Was the Eurasian Economic Union able to create a common market for services?

_ Jurij C. Kofner, non-residential research fellow, Skolkovo Institute for Emerging Markets Studies; editor-in-chief, analytical media “Eurasian Studies”. First published on: Vienna Institute for Security Policy. Munich, 29 December 2019.

The EAEU Treaty sets forward the freedom of trade in services, foundation and investments. Therefore, member states are to conduct a phased liberalization of this sphere. In particular, mutual administrative cooperation of the competent national authorities has to be organized

By 2019, 52 sectors were approved in which the single market for services should apply. According to the EEC’s own assessment this counts for approximately 55% of the total volume of services provided in the Union countries. According to the liberalization agenda, another 5% of the service sector shall be covered by the common market by 2025. However, estimates by PhD M. Khassenov, assistant professor of the Gumilev National Eurasian University (Kazakhstan) suggest that the single market for services in 52 sectors only affects 16.8% of the total number of positions listed in the United Nations Central Products Classification.

Due both to the complex nature of service markets and of their trans-border regulation in particular, as well as due to the relative importance of services in the trade and economic composition of the EAEU countries (Table 2), there has been little progress so far in creating a truly singly market in this area. Thus, from 2014 to 2018 the share of intra-Union services exports in total services exports of the EAEU member states remained relatively unchanged at a very modest average of 12.3% (Chart 1, Table 1).

Chart 1. EAEU services exports structure (internal vs. external, in %, 2014-2018)

Source: Table 7.

There are three main reasons for this. Firstly, early on temporary exemptions were established for certain service sectors for Kazakhstan and the non-application of single market rules (“horizontal” restrictions) in the field of retail and wholesale trade in certain categories of goods for all member states of the Union. Again, due to separate WTO obligations Kazakhstan does not apply the rules of the single services market in 6 sectors and a transitional period until 2025 is established for 9 other types of services. Belarus has set a transitional period until 2020 in the field of advertising. In the field of research work for all member states of the Union, a transitional period until 2020 is also set (Table 2). According to the EEC, 10% of the EAEU service sector are altogether exempt from the single market regime and another 30% are being liberalized in line with sectoral agendas under the responsibility of other Commission units, e.g. financial services, natural monopolies, energy and transport services. Secondly, the implementation of liberalization plans and the functioning of the single markets in the service sector is seriously hampered by the unwillingness of countries to mutually open their national services markets: a lack of implementation of the EEC’s decisions in the laws of the member states; non-application of the provisions of the Union by the competent national authorities and the absence of administrative cooperation between them in cases of administrative offenses; introduction of new mandatory requirements and restrictions. Thirdly, in this context the Eurasian Economic Commission and the authorized bodies of the member states have not been active enough in forming the single market for services. Despite the fact that the “Working Group on ensuring the functioning of the single market for services within the EAEU” was established in 2015, its first meeting was held only three years later. The only structural unit responsible for the single services market – the EEC department for entrepreneurship, services and investments – consists out of six clerks. There were also no research orders by the EEC on the single EAEU services market (out of 200 posted on the Commission website by December 2018).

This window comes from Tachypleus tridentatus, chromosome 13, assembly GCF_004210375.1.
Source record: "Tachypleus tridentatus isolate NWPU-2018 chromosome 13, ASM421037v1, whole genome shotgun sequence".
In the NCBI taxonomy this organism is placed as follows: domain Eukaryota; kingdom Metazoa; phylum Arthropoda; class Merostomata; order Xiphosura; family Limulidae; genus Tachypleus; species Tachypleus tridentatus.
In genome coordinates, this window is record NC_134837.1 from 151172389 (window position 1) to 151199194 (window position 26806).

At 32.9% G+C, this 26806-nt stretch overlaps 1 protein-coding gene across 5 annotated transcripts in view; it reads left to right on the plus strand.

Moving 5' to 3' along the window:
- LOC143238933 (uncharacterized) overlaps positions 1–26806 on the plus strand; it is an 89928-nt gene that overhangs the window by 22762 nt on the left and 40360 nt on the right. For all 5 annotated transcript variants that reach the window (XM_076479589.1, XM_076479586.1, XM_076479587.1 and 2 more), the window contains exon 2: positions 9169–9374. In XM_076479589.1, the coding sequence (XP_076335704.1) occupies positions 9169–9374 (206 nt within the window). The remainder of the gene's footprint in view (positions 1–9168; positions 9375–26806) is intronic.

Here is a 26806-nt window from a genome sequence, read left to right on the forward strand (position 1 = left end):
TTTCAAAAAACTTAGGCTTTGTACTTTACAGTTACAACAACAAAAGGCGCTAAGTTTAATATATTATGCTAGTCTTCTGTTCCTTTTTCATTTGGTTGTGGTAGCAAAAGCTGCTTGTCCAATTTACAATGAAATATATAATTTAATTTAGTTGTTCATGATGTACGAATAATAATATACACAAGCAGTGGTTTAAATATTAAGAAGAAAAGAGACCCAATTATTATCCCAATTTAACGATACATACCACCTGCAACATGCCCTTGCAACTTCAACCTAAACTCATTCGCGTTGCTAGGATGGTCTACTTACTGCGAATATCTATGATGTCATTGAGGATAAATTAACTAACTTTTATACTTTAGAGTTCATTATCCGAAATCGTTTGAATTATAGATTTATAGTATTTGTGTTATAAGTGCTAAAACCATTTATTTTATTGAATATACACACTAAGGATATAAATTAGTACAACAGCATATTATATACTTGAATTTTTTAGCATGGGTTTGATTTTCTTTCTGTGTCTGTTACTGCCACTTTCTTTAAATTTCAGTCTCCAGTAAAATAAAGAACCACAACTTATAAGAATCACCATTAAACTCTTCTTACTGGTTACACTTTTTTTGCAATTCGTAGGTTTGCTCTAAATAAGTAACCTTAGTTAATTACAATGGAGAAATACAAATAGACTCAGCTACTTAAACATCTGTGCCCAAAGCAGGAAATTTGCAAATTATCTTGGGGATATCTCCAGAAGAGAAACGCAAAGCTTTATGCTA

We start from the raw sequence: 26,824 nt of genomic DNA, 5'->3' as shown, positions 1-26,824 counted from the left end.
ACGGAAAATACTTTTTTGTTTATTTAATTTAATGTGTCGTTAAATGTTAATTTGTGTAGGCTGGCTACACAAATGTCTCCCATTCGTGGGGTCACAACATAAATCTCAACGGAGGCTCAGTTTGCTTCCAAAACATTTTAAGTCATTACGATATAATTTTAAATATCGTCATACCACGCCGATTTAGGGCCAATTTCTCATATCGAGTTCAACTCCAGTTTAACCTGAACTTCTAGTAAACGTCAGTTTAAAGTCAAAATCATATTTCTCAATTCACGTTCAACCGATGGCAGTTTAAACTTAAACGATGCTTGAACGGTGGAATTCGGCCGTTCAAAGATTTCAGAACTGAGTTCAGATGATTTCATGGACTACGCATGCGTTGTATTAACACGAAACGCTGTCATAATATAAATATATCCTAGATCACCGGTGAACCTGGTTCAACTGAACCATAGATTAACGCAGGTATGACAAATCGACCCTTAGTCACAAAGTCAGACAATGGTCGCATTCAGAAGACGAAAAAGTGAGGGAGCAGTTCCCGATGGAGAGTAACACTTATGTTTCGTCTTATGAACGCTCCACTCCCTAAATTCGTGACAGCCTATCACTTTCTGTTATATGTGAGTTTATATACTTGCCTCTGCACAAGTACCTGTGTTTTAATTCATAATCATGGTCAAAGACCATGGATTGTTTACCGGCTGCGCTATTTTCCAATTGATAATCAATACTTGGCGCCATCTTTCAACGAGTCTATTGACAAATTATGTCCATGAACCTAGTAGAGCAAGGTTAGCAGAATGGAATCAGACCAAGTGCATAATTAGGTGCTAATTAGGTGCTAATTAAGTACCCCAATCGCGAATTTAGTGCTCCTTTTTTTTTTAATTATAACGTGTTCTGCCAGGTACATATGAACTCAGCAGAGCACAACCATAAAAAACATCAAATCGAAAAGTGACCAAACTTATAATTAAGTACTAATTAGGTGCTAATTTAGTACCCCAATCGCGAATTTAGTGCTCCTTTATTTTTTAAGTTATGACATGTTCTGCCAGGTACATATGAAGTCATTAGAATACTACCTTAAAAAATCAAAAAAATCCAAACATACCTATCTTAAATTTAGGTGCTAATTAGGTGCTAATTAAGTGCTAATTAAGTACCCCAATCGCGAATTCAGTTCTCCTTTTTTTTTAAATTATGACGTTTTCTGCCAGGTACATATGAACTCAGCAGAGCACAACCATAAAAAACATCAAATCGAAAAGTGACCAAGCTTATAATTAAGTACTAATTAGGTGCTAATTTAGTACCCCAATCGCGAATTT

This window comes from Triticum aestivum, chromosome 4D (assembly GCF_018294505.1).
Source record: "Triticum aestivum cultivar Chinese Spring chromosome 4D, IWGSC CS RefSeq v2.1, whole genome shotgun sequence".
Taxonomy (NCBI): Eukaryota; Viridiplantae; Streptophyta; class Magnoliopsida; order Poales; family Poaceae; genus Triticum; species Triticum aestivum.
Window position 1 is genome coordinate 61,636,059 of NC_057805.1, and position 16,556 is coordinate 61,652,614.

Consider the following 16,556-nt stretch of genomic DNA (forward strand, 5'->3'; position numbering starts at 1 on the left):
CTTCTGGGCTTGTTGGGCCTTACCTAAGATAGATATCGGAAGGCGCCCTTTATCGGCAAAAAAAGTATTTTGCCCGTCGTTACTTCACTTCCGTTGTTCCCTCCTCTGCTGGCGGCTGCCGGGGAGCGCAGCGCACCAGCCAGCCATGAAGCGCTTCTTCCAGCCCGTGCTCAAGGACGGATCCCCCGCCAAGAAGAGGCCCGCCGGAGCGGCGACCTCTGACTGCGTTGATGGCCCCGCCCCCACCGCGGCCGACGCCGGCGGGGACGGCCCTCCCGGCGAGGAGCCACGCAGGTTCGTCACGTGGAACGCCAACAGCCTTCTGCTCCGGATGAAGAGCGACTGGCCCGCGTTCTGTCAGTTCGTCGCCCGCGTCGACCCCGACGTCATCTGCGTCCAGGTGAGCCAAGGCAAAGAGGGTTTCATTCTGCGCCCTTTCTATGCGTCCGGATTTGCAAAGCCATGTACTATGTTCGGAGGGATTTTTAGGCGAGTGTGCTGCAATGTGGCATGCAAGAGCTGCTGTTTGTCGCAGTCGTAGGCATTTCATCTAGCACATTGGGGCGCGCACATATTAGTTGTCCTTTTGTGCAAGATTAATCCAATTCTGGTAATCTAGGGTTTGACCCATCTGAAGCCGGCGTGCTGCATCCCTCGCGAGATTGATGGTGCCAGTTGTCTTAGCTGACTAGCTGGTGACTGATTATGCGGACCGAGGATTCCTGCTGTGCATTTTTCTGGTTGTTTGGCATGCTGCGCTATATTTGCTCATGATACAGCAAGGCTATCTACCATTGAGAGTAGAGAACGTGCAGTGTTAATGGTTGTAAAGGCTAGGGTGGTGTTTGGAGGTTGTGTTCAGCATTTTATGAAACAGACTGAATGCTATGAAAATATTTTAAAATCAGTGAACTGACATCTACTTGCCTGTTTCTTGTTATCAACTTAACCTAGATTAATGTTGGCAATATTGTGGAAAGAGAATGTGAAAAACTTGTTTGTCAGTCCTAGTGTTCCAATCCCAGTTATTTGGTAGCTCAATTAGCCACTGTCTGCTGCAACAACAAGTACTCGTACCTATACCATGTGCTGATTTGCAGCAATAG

Thus, liberalization plans for 11 further service sectors, which provide for the launch of a single market on various dates from 2020 to 2025, seem unlikely to be met either in time or in full.

Conclusion


Real advances in ensuring the unobstructed movement of services within the EAEU were most likely much lower (almost 17%) than the officially declared progress (55%). In fact, integration in the service sector, which is vital for building a modern and sustainable postindustrial economy, has suffered from a serious lack of attention by the Commission and the member states – both in manpower, funding, research and political will.

Table 1. Share of intra-Union services exports in total services exports of the EAEU member states (in %, 2014-2018)

2014 2015 2016 2017 2018
Armenia
Belarus 29.3% 26.9% 25.5% 28.5% 26.4%
Kazakhstan 32.4% 35.4% 29.2% 27.5% 24.1%
Kyrgyzstan 61.3% 64.3%
Russia 6.4% 8.5% 7.2% 7.3% 7.2%
EAEU 10.9% 13.0 11.9% 12.0% 13.5%

 Source: EEC Statistics Department and author’s calculations.

Table 2. EAEU service sector and permitted exemption (2018)

  Armenia Belarus Kazakhstan Kyrgyzstan Russia
Share of services in GDP composition (in %) 54.8% 51.1% 61.2% 54.2% 62.0%
Number of exemptions to the common services market in the EAEU 9 28 30 13 38
Number of horizontal exemptions to the common services market in the EAEU 4 8 11 12 12

Source: EEC (2019) Report on the implementation of the main areas of integration in the Eurasian Economic Union in 2018, CIA World Factbook. 2019. // https://www.cia.gov/library/publications/the-world-factbook/

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